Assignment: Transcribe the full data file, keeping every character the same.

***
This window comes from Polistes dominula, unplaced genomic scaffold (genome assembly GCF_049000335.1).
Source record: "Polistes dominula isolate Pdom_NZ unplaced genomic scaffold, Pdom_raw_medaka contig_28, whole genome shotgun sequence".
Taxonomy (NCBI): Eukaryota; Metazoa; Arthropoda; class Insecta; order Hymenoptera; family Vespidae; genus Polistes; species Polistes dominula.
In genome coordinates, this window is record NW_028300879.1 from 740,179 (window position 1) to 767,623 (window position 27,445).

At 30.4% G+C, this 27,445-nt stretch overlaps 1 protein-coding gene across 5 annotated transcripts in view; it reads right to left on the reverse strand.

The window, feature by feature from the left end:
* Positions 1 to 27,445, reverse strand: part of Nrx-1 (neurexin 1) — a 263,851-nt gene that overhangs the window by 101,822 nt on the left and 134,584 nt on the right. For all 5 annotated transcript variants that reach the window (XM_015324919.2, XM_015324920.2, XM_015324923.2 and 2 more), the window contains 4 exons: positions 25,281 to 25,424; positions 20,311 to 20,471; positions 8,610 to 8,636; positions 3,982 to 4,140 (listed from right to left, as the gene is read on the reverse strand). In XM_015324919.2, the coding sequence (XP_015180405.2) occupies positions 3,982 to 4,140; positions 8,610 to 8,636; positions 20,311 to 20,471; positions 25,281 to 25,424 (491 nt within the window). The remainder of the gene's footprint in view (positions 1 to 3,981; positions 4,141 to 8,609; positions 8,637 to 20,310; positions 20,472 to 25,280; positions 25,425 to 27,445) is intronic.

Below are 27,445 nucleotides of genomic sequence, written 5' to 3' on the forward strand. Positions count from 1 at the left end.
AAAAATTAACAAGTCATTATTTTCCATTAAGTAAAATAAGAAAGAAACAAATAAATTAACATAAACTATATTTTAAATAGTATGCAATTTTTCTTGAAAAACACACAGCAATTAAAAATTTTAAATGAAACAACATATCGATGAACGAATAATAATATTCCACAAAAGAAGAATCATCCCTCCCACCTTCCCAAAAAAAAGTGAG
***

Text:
This window comes from Polistes dominula, unplaced genomic scaffold (genome assembly GCF_049000335.1).
Source record: "Polistes dominula isolate Pdom_NZ unplaced genomic scaffold, Pdom_raw_medaka contig_28, whole genome shotgun sequence".
Taxonomy (NCBI): Eukaryota; Metazoa; Arthropoda; class Insecta; order Hymenoptera; family Vespidae; genus Polistes; species Polistes dominula.
In genome coordinates, this window is record NW_028300879.1 from 740,179 (window position 1) to 767,623 (window position 27,445).

At 30.4% G+C, this 27,445-nt stretch overlaps 1 protein-coding gene across 5 annotated transcripts in view; it reads right to left on the reverse strand.

The window, feature by feature from the left end:
* Positions 1 to 27,445, reverse strand: part of Nrx-1 (neurexin 1) — a 263,851-nt gene that overhangs the window by 101,822 nt on the left and 134,584 nt on the right. For all 5 annotated transcript variants that reach the window (XM_015324919.2, XM_015324920.2, XM_015324923.2 and 2 more), the window contains 4 exons: positions 25,281 to 25,424; positions 20,311 to 20,471; positions 8,610 to 8,636; positions 3,982 to 4,140 (listed from right to left, as the gene is read on the reverse strand). In XM_015324919.2, the coding sequence (XP_015180405.2) occupies positions 3,982 to 4,140; positions 8,610 to 8,636; positions 20,311 to 20,471; positions 25,281 to 25,424 (491 nt within the window). The remainder of the gene's footprint in view (positions 1 to 3,981; positions 4,141 to 8,609; positions 8,637 to 20,310; positions 20,472 to 25,280; positions 25,425 to 27,445) is intronic.

Below are 27,445 nucleotides of genomic sequence, written 5' to 3' on the forward strand. Positions count from 1 at the left end.
AAAAATTAACAAGTCATTATTTTCCATTAAGTAAAATAAGAAAGAAACAAATAAATTAACATAAACTATATTTTAAATAGTATGCAATTTTTCTTGAAAAACACACAGCAATTAAAAATTTTAAATGAAACAACATATCGATGAACGAATAATAATATTCCACAAAAGAAGAATCATCCCTCCCACCTTCCCAAAAAAAAGTGAG